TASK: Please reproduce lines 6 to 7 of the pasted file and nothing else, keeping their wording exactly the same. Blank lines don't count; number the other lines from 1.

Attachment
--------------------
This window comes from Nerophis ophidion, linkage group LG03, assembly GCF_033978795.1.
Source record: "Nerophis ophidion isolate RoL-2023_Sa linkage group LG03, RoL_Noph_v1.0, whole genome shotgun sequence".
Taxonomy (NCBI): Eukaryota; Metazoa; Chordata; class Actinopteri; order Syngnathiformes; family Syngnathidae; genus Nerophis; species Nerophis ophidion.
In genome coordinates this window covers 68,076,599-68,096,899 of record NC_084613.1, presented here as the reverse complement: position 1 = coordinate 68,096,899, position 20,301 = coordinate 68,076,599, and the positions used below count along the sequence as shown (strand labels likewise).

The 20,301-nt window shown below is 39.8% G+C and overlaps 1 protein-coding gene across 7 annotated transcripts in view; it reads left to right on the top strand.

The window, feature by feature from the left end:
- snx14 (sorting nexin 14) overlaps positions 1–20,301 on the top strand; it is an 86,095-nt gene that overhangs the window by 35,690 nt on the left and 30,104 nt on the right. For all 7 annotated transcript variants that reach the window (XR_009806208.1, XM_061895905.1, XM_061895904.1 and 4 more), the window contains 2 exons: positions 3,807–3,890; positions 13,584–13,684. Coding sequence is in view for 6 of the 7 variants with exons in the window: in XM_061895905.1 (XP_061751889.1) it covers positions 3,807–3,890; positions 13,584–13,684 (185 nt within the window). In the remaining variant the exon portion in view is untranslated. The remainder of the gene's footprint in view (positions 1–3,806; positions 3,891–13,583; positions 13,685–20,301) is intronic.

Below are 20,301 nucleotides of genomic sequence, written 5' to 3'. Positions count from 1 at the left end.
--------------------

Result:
The window, feature by feature from the left end:
- snx14 (sorting nexin 14) overlaps positions 1–20,301 on the top strand; it is an 86,095-nt gene that overhangs the window by 35,690 nt on the left and 30,104 nt on the right. For all 7 annotated transcript variants that reach the window (XR_009806208.1, XM_061895905.1, XM_061895904.1 and 4 more), the window contains 2 exons: positions 3,807–3,890; positions 13,584–13,684. Coding sequence is in view for 6 of the 7 variants with exons in the window: in XM_061895905.1 (XP_061751889.1) it covers positions 3,807–3,890; positions 13,584–13,684 (185 nt within the window). In the remaining variant the exon portion in view is untranslated. The remainder of the gene's footprint in view (positions 1–3,806; positions 3,891–13,583; positions 13,685–20,301) is intronic.